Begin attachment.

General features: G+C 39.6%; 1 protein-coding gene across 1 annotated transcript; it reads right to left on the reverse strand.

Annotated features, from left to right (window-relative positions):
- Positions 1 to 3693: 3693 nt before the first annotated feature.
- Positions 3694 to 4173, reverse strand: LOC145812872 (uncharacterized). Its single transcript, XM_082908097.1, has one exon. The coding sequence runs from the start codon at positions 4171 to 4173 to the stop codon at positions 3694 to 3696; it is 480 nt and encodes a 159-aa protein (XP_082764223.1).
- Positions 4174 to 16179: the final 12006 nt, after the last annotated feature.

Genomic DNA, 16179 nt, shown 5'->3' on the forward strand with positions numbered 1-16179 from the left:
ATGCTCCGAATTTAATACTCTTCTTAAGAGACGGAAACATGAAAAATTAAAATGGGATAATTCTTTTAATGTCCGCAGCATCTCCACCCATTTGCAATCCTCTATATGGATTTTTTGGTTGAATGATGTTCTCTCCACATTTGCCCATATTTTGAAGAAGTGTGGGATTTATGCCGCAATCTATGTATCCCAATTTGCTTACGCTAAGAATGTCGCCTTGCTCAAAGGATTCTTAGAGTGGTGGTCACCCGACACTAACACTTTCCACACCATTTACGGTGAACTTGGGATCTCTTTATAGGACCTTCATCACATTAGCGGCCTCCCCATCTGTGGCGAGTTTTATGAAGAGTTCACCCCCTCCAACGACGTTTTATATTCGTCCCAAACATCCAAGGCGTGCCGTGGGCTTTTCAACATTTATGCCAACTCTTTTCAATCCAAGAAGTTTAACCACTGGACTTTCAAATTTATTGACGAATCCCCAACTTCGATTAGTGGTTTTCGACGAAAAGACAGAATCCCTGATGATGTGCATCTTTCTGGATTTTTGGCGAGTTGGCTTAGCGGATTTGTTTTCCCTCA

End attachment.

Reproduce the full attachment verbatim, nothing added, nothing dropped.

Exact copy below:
General features: G+C 39.6%; 1 protein-coding gene across 1 annotated transcript; it reads right to left on the reverse strand.

Annotated features, from left to right (window-relative positions):
- Positions 1 to 3693: 3693 nt before the first annotated feature.
- Positions 3694 to 4173, reverse strand: LOC145812872 (uncharacterized). Its single transcript, XM_082908097.1, has one exon. The coding sequence runs from the start codon at positions 4171 to 4173 to the stop codon at positions 3694 to 3696; it is 480 nt and encodes a 159-aa protein (XP_082764223.1).
- Positions 4174 to 16179: the final 12006 nt, after the last annotated feature.

Genomic DNA, 16179 nt, shown 5'->3' on the forward strand with positions numbered 1-16179 from the left:
ATGCTCCGAATTTAATACTCTTCTTAAGAGACGGAAACATGAAAAATTAAAATGGGATAATTCTTTTAATGTCCGCAGCATCTCCACCCATTTGCAATCCTCTATATGGATTTTTTGGTTGAATGATGTTCTCTCCACATTTGCCCATATTTTGAAGAAGTGTGGGATTTATGCCGCAATCTATGTATCCCAATTTGCTTACGCTAAGAATGTCGCCTTGCTCAAAGGATTCTTAGAGTGGTGGTCACCCGACACTAACACTTTCCACACCATTTACGGTGAACTTGGGATCTCTTTATAGGACCTTCATCACATTAGCGGCCTCCCCATCTGTGGCGAGTTTTATGAAGAGTTCACCCCCTCCAACGACGTTTTATATTCGTCCCAAACATCCAAGGCGTGCCGTGGGCTTTTCAACATTTATGCCAACTCTTTTCAATCCAAGAAGTTTAACCACTGGACTTTCAAATTTATTGACGAATCCCCAACTTCGATTAGTGGTTTTCGACGAAAAGACAGAATCCCTGATGATGTGCATCTTTCTGGATTTTTGGCGAGTTGGCTTAGCGGATTTGTTTTCCCTCA